Kernel Rating (out of 5):
MPAA Rating: PG-13 Length: 105 minutes
Age Appropriate For: 14+. The romantic drama is a man trying to reconcile his past and his future, embodied by two different romantic interests, so there is a good deal of relationship talk, some sexual references and jokes, some kissing and an implied sex scene with characters waking up in bed together; some cursing and language; a lot of drinking and some cigarette smoking done by adults; and talk about the War on Terror and weapons of mass destruction, as well as a somewhat grotesque image of a man with an extra toe attached to his foot.
‘Aloha’ can’t figure out what it is – a romantic drama, a political allegory, a military critique, a relationship comedy – and doesn’t stick to anything long enough to make it work. The film is listless, and audiences will be, too.
By Roxana Hadadi
The commercials for the movie “Aloha” don’t have any idea what the movie is about – just show scenes with Bradley Cooper and Emma Stone and the Hawaiian location, and hope for the best! – but after seeing it, you might not, either. This is such a choppy, rhythm-lacking film, meant to be about hope, optimism, and love, but it doesn’t end up delivering on the big feelings and big impact it wants to have. “Aloha” just happens and then it’s gone.
Despite some charming moments and likeable performances, “Aloha” doesn’t seem to have a clear audience or a clear point: It won’t ring true to adults (the romantic relationships are too thrown together; the character motivations too nonsensical) or teenagers (there are no relatable young characters, and most of the plot developments are adult-centered).
“Aloha” focuses on former military man Brian Gilcrest (Bradley Cooper, of “Guardians of the Galaxy”), disgraced after an incident in Kabul, Afghanistan, who now works for the billionaire Carson Welch (Bill Murray, of “St. Vincent”), who wants to send a satellite into space. Brian’s assignment is to travel to Hawaii and receive the blessing of the local elders there so that Carson can launch his satellite, which would continue the privatization of space by the world’s ultra-rich, an issue that Brian feels uneasy about morally but doesn’t really want to do anything about. Upon landing in Hawaii, he’s paired up with military liaison Allison Ng (Emma Stone, of “Magic in the Moonlight”), a one-fourth Hawaiian Air Force pilot who is there to watch him, help him communicate with the locals, and question him about their shared interests: “the sky, the future, everything.”
But there are people from Brian’s past in Hawaii who pop up, too: His ex-girlfriend Tracy (Rachel McAdams, of “About Time”), now married to his old friend, Woody (John Krasinski, of “The Wind Rises”). There are lingering feelings between Tracy and Brian, but also something developing between Brian and Allison, too, since she sees something in him—some lost optimism, earnestness, or goodness—that she thinks is worth saving. Brian is faced with a variety of decisions about his job, his relationships, and his future while in Hawaii, and they all rest on him: what he’s willing to give up and what he’s willing to gain.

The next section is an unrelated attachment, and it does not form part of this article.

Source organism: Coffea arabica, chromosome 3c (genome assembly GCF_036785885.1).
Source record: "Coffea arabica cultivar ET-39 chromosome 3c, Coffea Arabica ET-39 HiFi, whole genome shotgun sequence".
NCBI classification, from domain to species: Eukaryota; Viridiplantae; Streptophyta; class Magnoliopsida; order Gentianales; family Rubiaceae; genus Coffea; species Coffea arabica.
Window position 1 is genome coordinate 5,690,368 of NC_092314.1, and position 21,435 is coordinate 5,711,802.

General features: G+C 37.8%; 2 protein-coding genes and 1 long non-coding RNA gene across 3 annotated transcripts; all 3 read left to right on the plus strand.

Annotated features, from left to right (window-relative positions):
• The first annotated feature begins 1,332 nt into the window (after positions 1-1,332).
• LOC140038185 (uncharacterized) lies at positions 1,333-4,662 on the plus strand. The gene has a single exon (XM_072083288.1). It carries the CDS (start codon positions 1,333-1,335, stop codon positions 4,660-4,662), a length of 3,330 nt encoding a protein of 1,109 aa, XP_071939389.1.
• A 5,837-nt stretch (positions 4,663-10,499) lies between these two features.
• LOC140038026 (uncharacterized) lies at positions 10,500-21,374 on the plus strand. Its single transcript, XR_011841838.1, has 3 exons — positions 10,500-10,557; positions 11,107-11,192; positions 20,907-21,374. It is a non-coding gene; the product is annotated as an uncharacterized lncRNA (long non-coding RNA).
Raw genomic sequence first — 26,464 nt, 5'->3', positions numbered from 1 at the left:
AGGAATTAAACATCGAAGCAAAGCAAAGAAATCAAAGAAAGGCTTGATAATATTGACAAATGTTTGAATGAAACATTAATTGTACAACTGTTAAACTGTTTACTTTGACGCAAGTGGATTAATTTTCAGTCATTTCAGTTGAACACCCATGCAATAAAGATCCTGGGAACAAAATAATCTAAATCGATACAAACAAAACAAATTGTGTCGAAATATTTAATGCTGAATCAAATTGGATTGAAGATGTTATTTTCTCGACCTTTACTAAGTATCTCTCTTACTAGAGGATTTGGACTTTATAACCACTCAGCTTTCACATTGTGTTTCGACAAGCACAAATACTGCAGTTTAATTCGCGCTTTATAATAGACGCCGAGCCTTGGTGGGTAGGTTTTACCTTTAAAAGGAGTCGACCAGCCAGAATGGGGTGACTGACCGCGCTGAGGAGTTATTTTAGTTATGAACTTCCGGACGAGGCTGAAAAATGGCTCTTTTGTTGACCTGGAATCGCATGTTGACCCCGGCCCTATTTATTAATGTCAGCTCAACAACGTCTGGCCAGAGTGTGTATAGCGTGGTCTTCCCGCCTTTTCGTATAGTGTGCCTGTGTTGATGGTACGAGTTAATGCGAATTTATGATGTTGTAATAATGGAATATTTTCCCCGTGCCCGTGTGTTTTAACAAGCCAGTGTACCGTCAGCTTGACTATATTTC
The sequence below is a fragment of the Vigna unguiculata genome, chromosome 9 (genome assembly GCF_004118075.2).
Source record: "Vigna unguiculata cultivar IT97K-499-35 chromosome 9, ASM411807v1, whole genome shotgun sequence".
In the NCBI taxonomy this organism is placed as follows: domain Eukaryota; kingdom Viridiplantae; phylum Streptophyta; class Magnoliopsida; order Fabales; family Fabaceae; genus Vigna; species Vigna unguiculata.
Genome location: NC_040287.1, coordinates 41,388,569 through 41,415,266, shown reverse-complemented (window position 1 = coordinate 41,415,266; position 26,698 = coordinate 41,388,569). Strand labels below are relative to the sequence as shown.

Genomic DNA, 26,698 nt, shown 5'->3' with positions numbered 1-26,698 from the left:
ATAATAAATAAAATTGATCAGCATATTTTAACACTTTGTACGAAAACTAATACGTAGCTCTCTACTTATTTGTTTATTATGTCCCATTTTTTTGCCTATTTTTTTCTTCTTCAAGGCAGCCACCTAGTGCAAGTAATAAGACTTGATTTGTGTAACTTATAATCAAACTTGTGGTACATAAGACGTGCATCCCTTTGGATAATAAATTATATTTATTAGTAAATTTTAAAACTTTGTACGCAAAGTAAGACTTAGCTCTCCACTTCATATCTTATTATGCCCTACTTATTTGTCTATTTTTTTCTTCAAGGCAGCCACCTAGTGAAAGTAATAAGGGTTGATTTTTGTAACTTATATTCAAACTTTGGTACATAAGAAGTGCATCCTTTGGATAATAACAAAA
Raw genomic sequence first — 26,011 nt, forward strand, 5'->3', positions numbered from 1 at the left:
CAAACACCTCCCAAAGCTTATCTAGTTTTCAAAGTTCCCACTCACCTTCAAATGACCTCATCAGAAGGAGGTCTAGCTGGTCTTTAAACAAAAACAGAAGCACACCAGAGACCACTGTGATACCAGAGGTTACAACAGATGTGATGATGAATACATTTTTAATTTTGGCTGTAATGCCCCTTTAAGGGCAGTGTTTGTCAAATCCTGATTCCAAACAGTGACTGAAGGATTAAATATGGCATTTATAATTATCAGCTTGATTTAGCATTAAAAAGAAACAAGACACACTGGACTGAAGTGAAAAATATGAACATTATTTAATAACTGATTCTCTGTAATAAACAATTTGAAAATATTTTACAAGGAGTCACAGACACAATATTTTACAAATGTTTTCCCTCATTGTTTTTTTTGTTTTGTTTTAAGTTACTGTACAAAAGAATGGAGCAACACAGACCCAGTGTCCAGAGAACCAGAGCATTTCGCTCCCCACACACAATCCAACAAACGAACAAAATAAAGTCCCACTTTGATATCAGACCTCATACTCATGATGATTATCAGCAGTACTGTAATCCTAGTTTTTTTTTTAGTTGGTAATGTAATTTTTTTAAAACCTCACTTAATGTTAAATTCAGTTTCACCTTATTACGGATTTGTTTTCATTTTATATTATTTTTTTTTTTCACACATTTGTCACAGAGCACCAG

The writer and director of “Aloha,” Cameron Crowe, has made a career out of movies about being in love (the teen favorites “Say Anything…” and “Almost Famous,” and the forever tearjerker “Jerry Maguire”), and it’s clear that he wants to recreate that with “Aloha.” Why else have Allison fall head over heels for Brian practically immediately? But Crowe wants to explore too much else: the privatization of our environment, the overlap between the military and the ultra-rich, the Hawaiian culture and how it’s changing. There is far too much happening and not one clear narrative that audiences will become invested in, and it’s clear that “Aloha” loses its way often and consistently.
Nevertheless, there are things to like here. Across the board, the performances are well done; although the age difference between Cooper and Stone is noticeable and troublesome, and the suggestion that Stone is part Hawaiian is laughable, she brings energy and zeal to the role that keep the film buoyant. Per most of Crowe’s movies, the soundtrack is intentional and well employed. And of course, the Hawaiian location is beautiful.
If you don’t think about “Aloha” too much, it could float along somewhat enjoyably, if nonsensically. For parents and teenagers, conversations could be had afterward about the transformative nature of love; the ethics of the military and the 1 percent; and the depiction of Hawaiian culture. But “Aloha” is not a great film, and for all its ambitions, it stumbles more often than it succeeds.
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